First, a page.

"During football season in particular, the focus of American principals, teachers, and students shifts inexorably away from academics. Sure, high-school football players spend long, exhausting hours practicing (and according to one study, about 15 percent experience a brain injury each season), but the commitment extends to the rest of the community, from late-night band practices to elaborate pep rallies to meetings with parents. Athletics even dictate the time that school starts each day: despite research showing that later start times improve student performance, many high schools begin before 8 a.m., partly to reserve afternoon daylight hours for sports practice."
I know it's fun to pick on Football and jocks in general but I don't think we can have a serious debate on the subject when the bias is so obvious.
What about we make athletics part of the school day? Shocking I know, but if we recognize athletics as an important key to youth development and not something that has to happen after "real school" than maybe we might be able to tackle this issue of kids being so overwhelmed and having to stay up late just to stay afloat.
Harming school performance and sleep depriving developing children in the time that they need sleep the most, just to give a self-selected portion of the student body extra time for sports, debate team, student council, etc. makes absolutely no sense to me.
>What about we make athletics part of the school day?
We already did, it's called "gym."
My school started at 7:30AM, which required I get up just before 6AM, from middle school onward. I don't think that's a natural time to require growing teenagers to wake up at. It was still dark outside then, where I lived. Even amongst grown adults, those that can wake up that early and function without incurring a sleep debt are rare.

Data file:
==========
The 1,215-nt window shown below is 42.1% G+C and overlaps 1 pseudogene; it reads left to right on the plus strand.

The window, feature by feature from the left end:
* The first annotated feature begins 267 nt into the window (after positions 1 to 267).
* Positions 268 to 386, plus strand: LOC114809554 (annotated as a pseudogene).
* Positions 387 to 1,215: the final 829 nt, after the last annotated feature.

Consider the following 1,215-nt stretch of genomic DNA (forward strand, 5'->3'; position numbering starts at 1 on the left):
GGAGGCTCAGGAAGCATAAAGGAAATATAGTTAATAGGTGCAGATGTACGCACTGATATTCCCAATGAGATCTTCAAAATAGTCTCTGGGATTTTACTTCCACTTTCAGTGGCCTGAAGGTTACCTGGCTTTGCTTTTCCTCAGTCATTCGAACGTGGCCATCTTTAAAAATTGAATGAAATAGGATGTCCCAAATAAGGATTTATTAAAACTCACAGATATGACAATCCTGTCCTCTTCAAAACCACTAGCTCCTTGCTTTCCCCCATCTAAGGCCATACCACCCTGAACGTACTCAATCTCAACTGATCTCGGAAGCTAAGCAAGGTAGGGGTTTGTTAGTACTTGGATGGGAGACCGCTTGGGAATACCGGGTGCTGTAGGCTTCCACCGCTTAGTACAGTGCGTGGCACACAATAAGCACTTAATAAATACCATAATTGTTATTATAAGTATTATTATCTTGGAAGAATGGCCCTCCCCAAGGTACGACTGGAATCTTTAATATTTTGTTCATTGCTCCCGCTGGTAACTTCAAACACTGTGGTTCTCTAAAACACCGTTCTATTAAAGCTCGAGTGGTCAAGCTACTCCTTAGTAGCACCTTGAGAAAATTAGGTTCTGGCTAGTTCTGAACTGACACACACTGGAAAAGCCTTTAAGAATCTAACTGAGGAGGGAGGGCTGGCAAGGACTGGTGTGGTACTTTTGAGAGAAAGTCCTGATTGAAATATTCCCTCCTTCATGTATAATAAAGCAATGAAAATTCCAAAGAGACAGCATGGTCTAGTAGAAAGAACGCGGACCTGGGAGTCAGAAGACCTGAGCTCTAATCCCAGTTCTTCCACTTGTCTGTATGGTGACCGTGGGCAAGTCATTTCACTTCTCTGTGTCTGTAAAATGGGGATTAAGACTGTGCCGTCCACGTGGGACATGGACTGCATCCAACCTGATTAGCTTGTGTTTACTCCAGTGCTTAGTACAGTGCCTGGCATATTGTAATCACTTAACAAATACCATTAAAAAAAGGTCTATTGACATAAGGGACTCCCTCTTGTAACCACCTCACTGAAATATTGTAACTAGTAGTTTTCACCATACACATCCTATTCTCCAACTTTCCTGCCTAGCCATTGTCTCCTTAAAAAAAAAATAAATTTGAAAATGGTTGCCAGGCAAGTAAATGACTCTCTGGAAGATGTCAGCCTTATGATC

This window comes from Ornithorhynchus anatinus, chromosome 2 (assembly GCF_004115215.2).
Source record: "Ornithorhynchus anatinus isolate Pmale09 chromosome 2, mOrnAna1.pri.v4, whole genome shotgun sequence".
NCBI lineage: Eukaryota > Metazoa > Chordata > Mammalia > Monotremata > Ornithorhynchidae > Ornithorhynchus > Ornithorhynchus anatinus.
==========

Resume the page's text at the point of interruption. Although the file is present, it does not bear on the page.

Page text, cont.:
>So the issue.. is most likely staying up unnaturally late.
Kids naturally begin staying up and waking up later after they hit puberty. Trying to fight that is stupid and harmful.
I'd like to be able to say that it gives me closure to finally have an explanation, but honestly it just makes me madder that football was responsible.
7:30 for primary/elementary school and 8:30 for HS and JHS would have been great (or maybe even 8 and 9 respectively), but I suppose some kids skipping class after their parents had left for work would ruin it for everyone.
EDIT: How much do you think reusing the bus fleets actually saves? Compared to have one big fleet that transports all schools at the same time, you need less buses, and probably save a little by paying less drivers for more time, but I'd expect the cost of fuel to dominate, which should be about the same regardless. Operating more busses also means that each is sustaining less wear per day as well.
Seems like it might make more sense to put the training mid school-day. Exercise typically helps mental function.
When I read the title I though schools would be letting teenagers sleep in for an 11 am start.
Anecdotally, I don't remember any school starting before 8:45 or so when I was a kid 30 years ago.
Yet most of the news/research I read is about appeasing groggy teenagers. Why aren't we focusing on elementary and middle schoolers? One of my other replies in this thread was about how locally they've shifted high schoolers to a later start time and as a result the younger kids are forced into an earlier time schedule. Makes no sense if we're using the data referenced.